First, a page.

Obama Surprises with Vatican Envoy Choice
By Jacqueline L. Salmon
Miguel Diaz, President Obama's pick for U.S. ambassador to the Vatican comes as a surprise to those who watch these things closely.
A Cuban-born theologian who served as an adviser to Obama's presidential campaign, Diaz (who opposes abortion) ended up with the nomination after such higher-profile names as Caroline Kennedy and Douglas Kmiec were bandied about. If approved, Diaz would be the first Latino Vatican ambassador since the Vatican and the U.S. established full diplomatic ties 25 years ago.
Catholic blogger Michael Sean Winters calls Diaz an "unexpected" choice but a "serious Catholic" chosen at a time when Obama's relationship with the U.S. Catholic church has been difficult.
More than 60 American bishops voiced their disapproval of his commencement speech at the University of Notre Dame recently, with some blasting the president for his support for legalized abortion. It also comes at a time when Obama will need the U.S. Catholic hierarchy as he pushes ahead with monumental battles over health care reform, which the church largely supports (assuming the package doesn't include government-subsidized abortions).
Back to Diaz. Currently an associate professor of theology at St. John's University and the College of St. Benedict, he's a board member of the Catholic Theological Society and past president of the Academy of Catholic Hispanic Theologians. His area of expertise is Hispanic Catholics. He is the author "On Being Human: U.S. Hispanic and Rahnerian Perspectives," and an editor of "From the Heart of Our People: Latino/a Explorations in Catholic Systemic Theology."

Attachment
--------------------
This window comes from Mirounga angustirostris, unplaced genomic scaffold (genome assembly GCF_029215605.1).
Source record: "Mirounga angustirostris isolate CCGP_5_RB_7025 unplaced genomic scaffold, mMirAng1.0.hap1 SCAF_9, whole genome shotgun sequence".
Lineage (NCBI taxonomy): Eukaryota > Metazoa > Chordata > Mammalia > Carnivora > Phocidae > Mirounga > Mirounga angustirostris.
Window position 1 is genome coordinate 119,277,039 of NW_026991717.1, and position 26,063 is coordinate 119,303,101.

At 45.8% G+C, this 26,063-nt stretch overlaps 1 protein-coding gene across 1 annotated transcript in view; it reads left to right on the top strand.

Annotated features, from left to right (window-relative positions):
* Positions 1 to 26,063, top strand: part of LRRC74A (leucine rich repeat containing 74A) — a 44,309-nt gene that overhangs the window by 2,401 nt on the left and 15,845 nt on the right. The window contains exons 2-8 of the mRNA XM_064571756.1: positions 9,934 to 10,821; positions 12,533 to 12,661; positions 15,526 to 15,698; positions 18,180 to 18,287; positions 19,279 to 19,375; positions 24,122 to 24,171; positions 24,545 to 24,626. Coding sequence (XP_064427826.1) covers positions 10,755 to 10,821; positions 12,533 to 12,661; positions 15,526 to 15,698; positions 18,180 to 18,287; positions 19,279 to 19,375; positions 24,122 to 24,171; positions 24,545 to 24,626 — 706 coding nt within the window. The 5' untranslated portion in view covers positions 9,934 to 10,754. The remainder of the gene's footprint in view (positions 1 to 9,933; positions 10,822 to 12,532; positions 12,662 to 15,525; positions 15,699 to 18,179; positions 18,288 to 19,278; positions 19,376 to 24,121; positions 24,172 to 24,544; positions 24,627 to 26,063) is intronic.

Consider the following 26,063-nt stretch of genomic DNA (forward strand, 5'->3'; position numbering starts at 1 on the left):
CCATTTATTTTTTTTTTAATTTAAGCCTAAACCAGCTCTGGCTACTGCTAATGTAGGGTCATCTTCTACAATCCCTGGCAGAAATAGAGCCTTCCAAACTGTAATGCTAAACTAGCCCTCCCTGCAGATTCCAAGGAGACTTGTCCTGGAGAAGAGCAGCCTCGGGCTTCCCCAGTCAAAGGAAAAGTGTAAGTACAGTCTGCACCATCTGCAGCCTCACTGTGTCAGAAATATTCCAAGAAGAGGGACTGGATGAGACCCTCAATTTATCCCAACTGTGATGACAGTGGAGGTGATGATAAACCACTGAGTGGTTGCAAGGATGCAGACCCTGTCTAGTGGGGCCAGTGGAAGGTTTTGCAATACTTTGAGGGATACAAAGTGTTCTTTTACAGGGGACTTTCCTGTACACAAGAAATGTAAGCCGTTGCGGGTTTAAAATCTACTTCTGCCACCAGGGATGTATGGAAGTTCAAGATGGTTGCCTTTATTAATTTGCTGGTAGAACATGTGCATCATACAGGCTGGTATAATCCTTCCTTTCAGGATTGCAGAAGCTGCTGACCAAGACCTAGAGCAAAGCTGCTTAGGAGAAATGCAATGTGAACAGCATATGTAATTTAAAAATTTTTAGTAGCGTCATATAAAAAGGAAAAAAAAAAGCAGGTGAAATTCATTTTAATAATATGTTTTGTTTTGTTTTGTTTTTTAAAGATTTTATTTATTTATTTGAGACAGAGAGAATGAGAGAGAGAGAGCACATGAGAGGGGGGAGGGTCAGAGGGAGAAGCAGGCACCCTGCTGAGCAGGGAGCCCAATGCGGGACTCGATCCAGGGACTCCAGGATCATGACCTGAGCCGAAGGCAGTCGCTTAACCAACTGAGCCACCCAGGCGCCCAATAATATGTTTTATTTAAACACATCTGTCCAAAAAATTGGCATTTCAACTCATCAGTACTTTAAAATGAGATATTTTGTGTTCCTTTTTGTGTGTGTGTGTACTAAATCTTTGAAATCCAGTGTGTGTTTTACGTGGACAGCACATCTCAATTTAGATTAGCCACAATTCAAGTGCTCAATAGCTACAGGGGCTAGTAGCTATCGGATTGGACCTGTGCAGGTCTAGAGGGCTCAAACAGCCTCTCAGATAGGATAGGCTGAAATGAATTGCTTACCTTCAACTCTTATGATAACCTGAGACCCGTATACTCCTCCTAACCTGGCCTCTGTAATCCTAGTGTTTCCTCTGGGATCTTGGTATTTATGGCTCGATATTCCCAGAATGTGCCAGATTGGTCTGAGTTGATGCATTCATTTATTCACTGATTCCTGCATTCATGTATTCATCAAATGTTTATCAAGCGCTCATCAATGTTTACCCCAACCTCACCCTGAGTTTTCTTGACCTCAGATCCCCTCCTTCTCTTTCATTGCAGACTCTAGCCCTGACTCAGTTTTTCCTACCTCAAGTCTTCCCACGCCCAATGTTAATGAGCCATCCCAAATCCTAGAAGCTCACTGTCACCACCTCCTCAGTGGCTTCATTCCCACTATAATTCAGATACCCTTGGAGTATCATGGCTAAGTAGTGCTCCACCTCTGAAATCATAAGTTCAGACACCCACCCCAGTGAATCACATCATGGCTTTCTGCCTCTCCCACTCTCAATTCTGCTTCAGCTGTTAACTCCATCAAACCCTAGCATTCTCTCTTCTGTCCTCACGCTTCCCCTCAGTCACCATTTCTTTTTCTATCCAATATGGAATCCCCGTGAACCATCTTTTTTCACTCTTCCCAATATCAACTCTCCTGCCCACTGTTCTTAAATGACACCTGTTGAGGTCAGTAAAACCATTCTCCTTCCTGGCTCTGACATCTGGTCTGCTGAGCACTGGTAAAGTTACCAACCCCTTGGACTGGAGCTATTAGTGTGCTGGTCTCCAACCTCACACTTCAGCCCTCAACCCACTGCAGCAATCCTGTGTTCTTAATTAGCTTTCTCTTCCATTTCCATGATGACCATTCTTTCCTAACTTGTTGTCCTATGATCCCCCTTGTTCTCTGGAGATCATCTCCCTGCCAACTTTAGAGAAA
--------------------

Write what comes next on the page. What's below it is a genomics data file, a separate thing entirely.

Last December, he told an interviewer at the St. Cloud Times in Minnesota that, "the Democratic Party in this election really made a conscious decision that religion had a place in politics. The platform and vision Obama had resonated with my own theological and philosophical ideas."
At Obama's inauguration, Diaz told the Catholic News Service that Obama was "committed to working" with people who defend "life in the womb" and respects people who hold positions he does not agree with.
Diaz is deeply involved with the more progressive arm of the U.S. Catholic church. He serves as a theological adviser to Catholics in Alliance for the Common Good, which cheered his nomination last night, saying he "has always connected his impressive body of academic scholarship and intellectual rigor with an unwavering commitment to living out the social justice tenets of our faith."
At InsideCatholic.com, conservative blogger Deal Hudson had this to say: "He's a young associate professor at a small Catholic University, which when compared with Mary Ann Glendon [the previous Vatican ambassador] is quite a step down." Diaz's "academic credentials are good for his age, but far from spectacular. He's clearly a liberal and has publicly supported Obama and the nomination of Gov. Sebelius. From the Vatican point of view, the question will be whether he is really pro-life."
The Diaz nomination, along with the nomination earlier this week of Judge Sonia Sotomayor as Supreme Court justice, can do nothing but help Obama, who already is popular among Latinos. More than two-thirds of Latinos voted for Obama over John McCain, a 14-point Democratic gain over 2004, in the presidential election.
Jacqueline L. Salmon
May 28, 2009; 6:45 AM ET
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